Earlier this month, a new study from the Annenberg Public Policy Center out of Philadelphia advocated for a PG-15 rating on all films containing gun violence. The study arrived without much fanfare until, inevitably, the latest school shooter killed 10 people at Santa Fe High School in Galveston County, Texas. On that same day, the second season of Netflix’s 13 Reasons Why (which may, according to UPROXX’s Alan Sepinwall, have no substantial reason for returning) canceled its premiere party out of respect for the victims.
The season, which is still available for streaming on Netflix, includes an episode about a teen who plots to murder his fellow students with a massive arsenal. Clearly, Netflix felt that creating hoopla and celebrating the show would be improper in close proximity with a mass shooting, which has recently become a common refrain (Eli Roth’s Death Wish remake and the Heathers TV reboot were both rescheduled after mass shootings). In the case of Death Wish, the film that eventually surfaced never really explained why it needed to be remade as toothless commentary. Yet one wonders — will there ever be a “proper” time to thematically tackle gun violence within a film or TV episode?
The answer to that question would be no, since these events likely won’t stop happening until something is done with America’s gun laws to curb them, but here’s a different question in regard to parental associations: when it comes to film ratings, would a PG-15 rating make any difference? Once again, probably not. An extra cushion of two years from a PG-13 rating would not stop anyone who’s intent upon carrying out a shooting, no matter their age.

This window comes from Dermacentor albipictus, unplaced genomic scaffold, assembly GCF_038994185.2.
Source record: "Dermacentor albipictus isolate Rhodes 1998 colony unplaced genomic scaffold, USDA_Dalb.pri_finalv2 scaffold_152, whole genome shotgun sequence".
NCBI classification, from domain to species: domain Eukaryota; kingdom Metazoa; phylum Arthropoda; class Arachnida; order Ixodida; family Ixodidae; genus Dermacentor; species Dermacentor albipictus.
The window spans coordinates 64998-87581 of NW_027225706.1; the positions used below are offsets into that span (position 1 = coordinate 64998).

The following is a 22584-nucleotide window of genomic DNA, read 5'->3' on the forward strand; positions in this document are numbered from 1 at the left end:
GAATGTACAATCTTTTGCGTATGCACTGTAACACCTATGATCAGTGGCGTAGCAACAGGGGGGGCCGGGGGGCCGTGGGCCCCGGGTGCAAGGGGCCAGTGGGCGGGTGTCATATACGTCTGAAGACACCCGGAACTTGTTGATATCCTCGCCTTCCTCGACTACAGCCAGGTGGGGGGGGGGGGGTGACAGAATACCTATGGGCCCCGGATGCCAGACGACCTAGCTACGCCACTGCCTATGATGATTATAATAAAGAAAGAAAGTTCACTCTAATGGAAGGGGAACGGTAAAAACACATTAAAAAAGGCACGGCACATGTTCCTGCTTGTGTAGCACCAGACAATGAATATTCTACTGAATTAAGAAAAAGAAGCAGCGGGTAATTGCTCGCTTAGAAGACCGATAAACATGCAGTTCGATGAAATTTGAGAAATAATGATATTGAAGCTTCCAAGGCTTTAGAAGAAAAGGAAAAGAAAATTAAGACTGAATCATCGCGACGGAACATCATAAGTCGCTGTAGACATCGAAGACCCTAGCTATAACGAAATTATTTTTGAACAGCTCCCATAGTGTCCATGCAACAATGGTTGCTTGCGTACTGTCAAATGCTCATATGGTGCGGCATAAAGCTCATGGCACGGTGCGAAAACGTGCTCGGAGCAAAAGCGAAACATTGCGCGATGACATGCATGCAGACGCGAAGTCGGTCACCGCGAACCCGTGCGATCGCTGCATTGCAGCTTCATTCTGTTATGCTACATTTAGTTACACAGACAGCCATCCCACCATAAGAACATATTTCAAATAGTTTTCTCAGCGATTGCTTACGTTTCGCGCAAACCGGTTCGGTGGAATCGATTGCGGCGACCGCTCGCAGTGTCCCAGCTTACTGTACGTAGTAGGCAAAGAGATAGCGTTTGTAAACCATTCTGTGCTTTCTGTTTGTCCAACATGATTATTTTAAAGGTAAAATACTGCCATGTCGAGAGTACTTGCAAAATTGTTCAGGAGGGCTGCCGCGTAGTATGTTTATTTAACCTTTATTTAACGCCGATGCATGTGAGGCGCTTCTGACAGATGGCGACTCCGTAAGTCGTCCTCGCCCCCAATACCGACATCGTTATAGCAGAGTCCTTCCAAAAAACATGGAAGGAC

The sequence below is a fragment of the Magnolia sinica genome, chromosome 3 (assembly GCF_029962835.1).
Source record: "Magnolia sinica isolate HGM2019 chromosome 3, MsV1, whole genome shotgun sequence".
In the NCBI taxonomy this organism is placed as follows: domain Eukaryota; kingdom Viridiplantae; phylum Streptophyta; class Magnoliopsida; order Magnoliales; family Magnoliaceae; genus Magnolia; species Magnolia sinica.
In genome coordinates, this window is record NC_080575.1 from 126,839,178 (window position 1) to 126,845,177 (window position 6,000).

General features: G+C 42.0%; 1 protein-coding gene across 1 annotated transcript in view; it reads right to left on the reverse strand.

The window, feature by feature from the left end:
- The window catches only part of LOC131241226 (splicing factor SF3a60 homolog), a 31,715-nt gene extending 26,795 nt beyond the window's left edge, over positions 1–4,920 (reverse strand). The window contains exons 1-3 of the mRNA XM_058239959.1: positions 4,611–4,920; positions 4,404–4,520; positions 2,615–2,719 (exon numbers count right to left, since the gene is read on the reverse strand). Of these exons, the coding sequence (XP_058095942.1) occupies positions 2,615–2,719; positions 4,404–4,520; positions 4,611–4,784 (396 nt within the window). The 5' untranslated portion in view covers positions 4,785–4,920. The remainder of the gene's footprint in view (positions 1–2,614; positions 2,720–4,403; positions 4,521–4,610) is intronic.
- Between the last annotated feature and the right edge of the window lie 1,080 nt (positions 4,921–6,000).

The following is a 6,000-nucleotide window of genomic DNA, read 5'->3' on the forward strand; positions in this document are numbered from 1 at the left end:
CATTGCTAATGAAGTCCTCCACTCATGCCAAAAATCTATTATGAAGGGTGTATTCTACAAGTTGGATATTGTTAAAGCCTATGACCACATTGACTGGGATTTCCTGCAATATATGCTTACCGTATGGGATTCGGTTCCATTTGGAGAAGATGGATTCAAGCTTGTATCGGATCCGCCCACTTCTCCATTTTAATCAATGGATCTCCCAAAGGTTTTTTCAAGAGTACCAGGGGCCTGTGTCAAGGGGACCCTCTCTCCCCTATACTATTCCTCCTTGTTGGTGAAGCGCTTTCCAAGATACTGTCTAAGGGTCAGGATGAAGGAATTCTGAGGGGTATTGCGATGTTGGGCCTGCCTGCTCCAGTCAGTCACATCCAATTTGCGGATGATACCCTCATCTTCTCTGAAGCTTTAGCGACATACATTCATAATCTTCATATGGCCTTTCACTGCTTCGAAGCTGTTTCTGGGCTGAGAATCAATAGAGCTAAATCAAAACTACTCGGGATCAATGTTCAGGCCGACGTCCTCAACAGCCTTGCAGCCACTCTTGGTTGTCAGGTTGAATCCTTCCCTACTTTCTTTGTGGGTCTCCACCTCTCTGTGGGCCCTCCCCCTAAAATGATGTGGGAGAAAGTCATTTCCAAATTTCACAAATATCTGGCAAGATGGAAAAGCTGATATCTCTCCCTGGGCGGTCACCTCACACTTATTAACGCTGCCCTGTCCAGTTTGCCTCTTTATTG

To assume that a new film rating system could curb mass shooters is, obviously, a drastic oversimplification of a complex issue. It’s also important to differentiate here between films like Death Wish, which aim toward social commentary, and summer blockbusters, which only aim to entertain while including gun violence. There’s also the fact that nothing has changed over the decades as far as violence in popcorn flicks go. In a new Deadline column, Michael Cieply points out how, as always, all of the major studios have gun-filled tentpole releases throughout the summer. And as Cielpy argues, there’s nothing amiss because one can’t really pinpoint entertainment as a cause for violence.
Indeed, films haven’t grown more violent in recent years. Fans watched the Star Wars heroes take out their foes in the late 1970s, and they’ll do so in 2018, which boasts a summer full of gun violence at the movies. Hell, at one point in Deadpool‘s opening credits, the antihero literally luxuriates in a shower of bullets (as a Flashdance throwback), and all the way to the (SPOILER ALERT) end-credits scene, the film elicits belly laughs through ultraviolence. It’s also fair to assume that Chris Pratt will be toting a rifle again in Jurassic World: Fallen Kingdom. And while these films don’t pretend to be anything but violent, they don’t arrive with preachy commentary for or against gun control.